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Anadi Canepa | TRIUMF | Canada

View Blog | Read Bio

The new LHC start-up is getting closer and closer

We are one month apart from the beginning of a new era in High Energy Physics! Commissioning of the LHC is progressing and the new start-up is scheduled for November. The LHC consists of eight so called “sectors” which can be tested separately, and six out of eight are already at the operating temperature of few kelvin.

field_lhc1

Why is such a low temperature needed? Let’s follow the path of the particles within the accelerator chain. All begins with hydrogen atoms, stripped of electrons and injected into the LINAC2, a linear accelerator where the electric field accelerates the positive particles, the protons, to roughly 1/3 of the speed of light.  The following stage consists in splitting the particle packets and fed them into the Booster, a circular accelerator where the packets are squeezed and their energy increased to 92% the speed of light. A magnetic field bends the trajectory while the pulsating electric field raises the energy. Once the packets are recombined and sent to the PS (proton synchrotron), a circular accelerator of 600 m circumference, the protons make the transition. Their speed reaches 99% of the speed of light; since it cannot increase further, the additional energy acquired in the PS converts into mass. The proton mass is now 25 times larger than the mass at rest! The energy, measured in electron volt corresponds to 25 GeV (GeV =10E9 eV=1000000000 ev). The protons are ready to be channeled into the 7 km circumference SPS (super proton synchrotron) pushing the energy up to 450 GeV. The next transfer leads the protons into the gigantic LHC, nestled between the Jura and the Alps, 100 deep under ground with a circumference of 27 km. Additional energy is added such that each proton beam stores 7 TeV (TeV = 10E12 eV=1000000000000 ev) leading to a total energy per collision of 14 TeV. (during 2009-2010 the machine will operate at a maximum of 7 TeV in total.) The bending is possible because 1200 dipole magnets are powered along the path. The only possibility to have magnets strong enough to bend the high energy beam is to have them cold, which means superconducting magnets.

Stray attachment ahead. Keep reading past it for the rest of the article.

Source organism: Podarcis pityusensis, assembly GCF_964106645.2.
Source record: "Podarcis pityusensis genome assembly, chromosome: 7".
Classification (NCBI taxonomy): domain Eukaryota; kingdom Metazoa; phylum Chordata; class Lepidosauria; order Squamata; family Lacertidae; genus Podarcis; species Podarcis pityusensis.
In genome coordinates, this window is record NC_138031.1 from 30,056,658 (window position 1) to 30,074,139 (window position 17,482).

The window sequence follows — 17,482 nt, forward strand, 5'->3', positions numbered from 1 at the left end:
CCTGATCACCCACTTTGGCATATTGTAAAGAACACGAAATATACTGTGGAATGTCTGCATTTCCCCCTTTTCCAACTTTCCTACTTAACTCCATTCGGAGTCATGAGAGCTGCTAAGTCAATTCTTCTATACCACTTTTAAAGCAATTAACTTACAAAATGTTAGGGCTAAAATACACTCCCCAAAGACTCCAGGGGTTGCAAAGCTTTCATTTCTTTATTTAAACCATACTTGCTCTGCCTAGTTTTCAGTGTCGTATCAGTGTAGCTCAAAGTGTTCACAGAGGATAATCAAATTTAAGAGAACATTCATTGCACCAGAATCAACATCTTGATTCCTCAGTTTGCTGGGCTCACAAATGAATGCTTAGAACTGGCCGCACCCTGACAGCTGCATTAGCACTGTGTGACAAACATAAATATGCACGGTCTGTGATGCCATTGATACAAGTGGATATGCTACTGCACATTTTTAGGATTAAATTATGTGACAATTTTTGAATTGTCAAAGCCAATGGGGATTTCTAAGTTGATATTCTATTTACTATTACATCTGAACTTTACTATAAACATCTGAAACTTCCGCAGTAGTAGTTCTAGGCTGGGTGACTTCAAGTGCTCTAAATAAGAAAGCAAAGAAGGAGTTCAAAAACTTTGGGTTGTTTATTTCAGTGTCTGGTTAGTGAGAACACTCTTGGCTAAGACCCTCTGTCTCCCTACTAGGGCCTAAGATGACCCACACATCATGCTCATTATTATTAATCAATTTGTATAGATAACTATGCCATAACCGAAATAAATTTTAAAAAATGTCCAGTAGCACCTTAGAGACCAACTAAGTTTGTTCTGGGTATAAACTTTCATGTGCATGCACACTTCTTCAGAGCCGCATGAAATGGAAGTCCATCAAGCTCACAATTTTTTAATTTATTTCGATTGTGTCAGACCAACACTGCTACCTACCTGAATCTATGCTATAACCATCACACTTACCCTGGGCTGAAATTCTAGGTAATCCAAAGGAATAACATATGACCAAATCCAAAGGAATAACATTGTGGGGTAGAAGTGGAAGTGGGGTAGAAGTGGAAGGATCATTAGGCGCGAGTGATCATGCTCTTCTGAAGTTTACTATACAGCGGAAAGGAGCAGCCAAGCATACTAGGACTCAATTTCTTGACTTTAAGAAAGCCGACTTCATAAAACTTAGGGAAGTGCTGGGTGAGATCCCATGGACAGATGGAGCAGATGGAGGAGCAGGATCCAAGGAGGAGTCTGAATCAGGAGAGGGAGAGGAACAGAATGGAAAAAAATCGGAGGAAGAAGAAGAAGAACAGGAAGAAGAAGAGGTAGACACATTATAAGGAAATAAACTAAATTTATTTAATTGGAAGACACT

One of the  superconducting magnets is lowered into the LHC tunnel via a specially constructed pit

One of the superconducting magnets is lowered into the LHC tunnel via a specially constructed pit

In total, 1600 superconducting magnets are installed in the LHC with most weighing over 27 tonnes. “96 tonnes of liquid helium is needed to keep the magnets at their operating temperature of 1.9 K, making the LHC the largest cryogenic facility in the world at liquid helium temperature.” After the beam accident of last year, accelerator experts fixed the magnet inter-connections which, in normal superconducting state, should exhibit negligible electrical resistance.

15 m-long dipole magnets are seen lined up. To the right of the magnets the test hall can be seen.

15 m-long dipole magnets are seen lined up. To the right of the magnets the test hall can be seen.

Over 10000 high-current superconducting electrical connections were examined and conditions are now safe to start operating the machine!

A screenshot showing lead ions in the transfer line from the Super Proton Synchrotron (SPS) to the LHC

A screenshot showing lead ions in the transfer line from the Super Proton Synchrotron (SPS) to the LHC

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